Notice in the Agg1 sheet that we have a little problem: the headers from the other sheets are somewhat being added and therefore used in the aggregate result. How can you exclude this?

There are two ways: amend the ranges in the data set to start from row 2, making the formula like this:

=QUERY({{Sheet1!A2:B};{Sheet2!A2:B};{Sheet3!A2:B}},"SELECT Col1, SUM(Col2) GROUP BY Col1")

The problem with this approach is that you don’t have any names for the column headers and would mean using labels for the headers , making the query statement a little longer with:

=QUERY({{Sheet1!A2:B};{Sheet2!A2:B};{Sheet3!A2:B}},"SELECT Col1, SUM(Col2) GROUP BY Col1 LABEL Col1 'Employee', SUM(Col2) 'Total Sales'")

This produces the result as displayed in the Agg2 sheet:

Another alternative is to use a WHERE clause on the data set . To remove the header from being inserted into the new data set, you could exclude it by using a WHERE condition.

One example could be to write a WHERE condition where the field is not empty:

=QUERY({{Sheet1!A:B};{Sheet2!A:B};{Sheet3!A:B}},"SELECT Col1, SUM(Col2) WHERE Col2 IS NOT NULL GROUP BY Col1 LABEL Col1 'Employees', SUM(Col2) 'Total Sales'")

As you can see from the above code the WHERE Col2 IS NOT NULL is used to eliminate from the data set where column headers are imported, and this produces the result as seen in the Agg3 sheet below:

Either approach when using the concatenation technique works well, you just need to ensure you know what you’re excluding with the WHERE clause and how to exclude properly.

Concatenating Rows Doesn’t Work

If you find when creating your new concatenated rows data set and see what appears to be only one sheet visible (the first sheet in your data set notation), be aware that if your data sets span entire columns, the empty rows are also added into the new data set.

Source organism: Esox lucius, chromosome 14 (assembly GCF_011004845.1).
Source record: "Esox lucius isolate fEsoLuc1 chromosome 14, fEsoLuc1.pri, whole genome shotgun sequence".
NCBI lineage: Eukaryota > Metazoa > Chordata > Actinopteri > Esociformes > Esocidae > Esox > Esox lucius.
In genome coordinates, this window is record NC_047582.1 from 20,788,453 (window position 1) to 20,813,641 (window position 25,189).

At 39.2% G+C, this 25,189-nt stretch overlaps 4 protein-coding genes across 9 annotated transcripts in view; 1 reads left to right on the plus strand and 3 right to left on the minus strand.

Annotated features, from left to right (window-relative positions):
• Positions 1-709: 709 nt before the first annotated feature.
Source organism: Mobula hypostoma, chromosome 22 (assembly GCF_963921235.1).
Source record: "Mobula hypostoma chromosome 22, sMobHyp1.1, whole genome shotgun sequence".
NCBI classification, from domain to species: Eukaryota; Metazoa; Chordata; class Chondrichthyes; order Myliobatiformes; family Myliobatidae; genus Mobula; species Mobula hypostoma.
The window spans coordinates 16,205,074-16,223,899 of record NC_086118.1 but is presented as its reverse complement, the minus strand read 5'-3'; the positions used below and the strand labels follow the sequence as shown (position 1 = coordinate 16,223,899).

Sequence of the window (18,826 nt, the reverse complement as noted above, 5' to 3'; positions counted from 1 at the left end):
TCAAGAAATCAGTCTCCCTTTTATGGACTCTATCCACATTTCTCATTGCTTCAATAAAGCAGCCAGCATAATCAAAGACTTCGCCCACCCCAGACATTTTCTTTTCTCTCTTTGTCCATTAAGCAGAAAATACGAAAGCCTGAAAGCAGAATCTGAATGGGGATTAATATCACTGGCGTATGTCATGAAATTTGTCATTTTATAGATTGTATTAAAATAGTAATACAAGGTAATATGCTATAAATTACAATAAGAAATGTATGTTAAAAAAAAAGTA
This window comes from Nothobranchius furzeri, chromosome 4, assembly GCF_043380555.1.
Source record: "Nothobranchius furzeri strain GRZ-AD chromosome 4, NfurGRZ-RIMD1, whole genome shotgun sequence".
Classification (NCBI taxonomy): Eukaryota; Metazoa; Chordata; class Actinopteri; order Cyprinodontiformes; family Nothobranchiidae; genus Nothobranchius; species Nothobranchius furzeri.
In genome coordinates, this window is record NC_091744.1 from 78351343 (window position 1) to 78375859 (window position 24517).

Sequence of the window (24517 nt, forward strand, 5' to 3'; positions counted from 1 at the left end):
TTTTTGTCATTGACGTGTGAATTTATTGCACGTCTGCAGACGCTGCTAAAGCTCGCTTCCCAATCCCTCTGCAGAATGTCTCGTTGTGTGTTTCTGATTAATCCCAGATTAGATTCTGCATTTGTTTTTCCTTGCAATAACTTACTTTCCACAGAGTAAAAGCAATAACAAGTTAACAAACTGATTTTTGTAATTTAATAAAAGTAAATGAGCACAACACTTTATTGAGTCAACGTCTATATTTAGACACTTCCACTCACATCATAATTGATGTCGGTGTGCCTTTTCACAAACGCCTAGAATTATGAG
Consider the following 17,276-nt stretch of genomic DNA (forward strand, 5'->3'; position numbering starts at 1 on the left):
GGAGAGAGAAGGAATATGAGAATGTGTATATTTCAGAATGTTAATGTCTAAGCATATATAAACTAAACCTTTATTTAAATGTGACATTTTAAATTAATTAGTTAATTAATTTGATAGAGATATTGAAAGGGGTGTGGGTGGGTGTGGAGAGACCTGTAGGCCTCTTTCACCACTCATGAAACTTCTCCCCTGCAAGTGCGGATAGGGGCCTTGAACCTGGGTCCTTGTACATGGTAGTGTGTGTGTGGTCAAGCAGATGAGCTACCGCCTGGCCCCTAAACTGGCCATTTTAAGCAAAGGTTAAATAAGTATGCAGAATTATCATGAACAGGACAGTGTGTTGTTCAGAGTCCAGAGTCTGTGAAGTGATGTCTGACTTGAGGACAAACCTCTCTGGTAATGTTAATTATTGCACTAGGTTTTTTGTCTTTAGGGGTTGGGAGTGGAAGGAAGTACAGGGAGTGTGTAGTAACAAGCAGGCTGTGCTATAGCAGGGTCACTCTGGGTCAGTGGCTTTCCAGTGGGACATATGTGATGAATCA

For example, the data set capture of QUERY({{Sheet1!A:B, Sheet2!A:B... fetches all the data in Sheet1 and specifically all of the content in columns A & B including the empty cells ! Therefore, when you’re looking at your concatenated data set, you might only see the data from Sheet1 but not the data from Sheet2 .

It is there, you just need to scroll down.

An approach to removing this potential confusion from happening is to add a WHERE clause like WHERE Col1 IS NOT NULL . This will help to filter out the empty cells from your new concatenated data set.

Or an alternative is to just remove the rows of empty cells from each sheet (which is what I did with the example above so as to not need extra code in the query statement).


Aggregating data from multiple sheets using the QUERY function is relatively simple and straightforward. Once you know how to create your own data set using the set notation {} it then becomes a matter of how you would like to cobble your data together: creating new columns for each sheet, or concatenating rows of each sheet.

Each approach will have its own unique method for performing the aggregate functions needed on your data sets. Remember, though, that each approach requires the reference of columns in the query to use the ColX syntax, where X is an index number of the column you wish to use in your query (starting at 1).

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Ryan Sheehy
Ryan has been dabbling in code since the late '90s when he cut his teeth exploring VBA in Excel. Having his eyes opened with the potential of automating repetitive tasks, he expanded to Python and then moved over to scripting languages such as HTML, CSS, Javascript and PHP.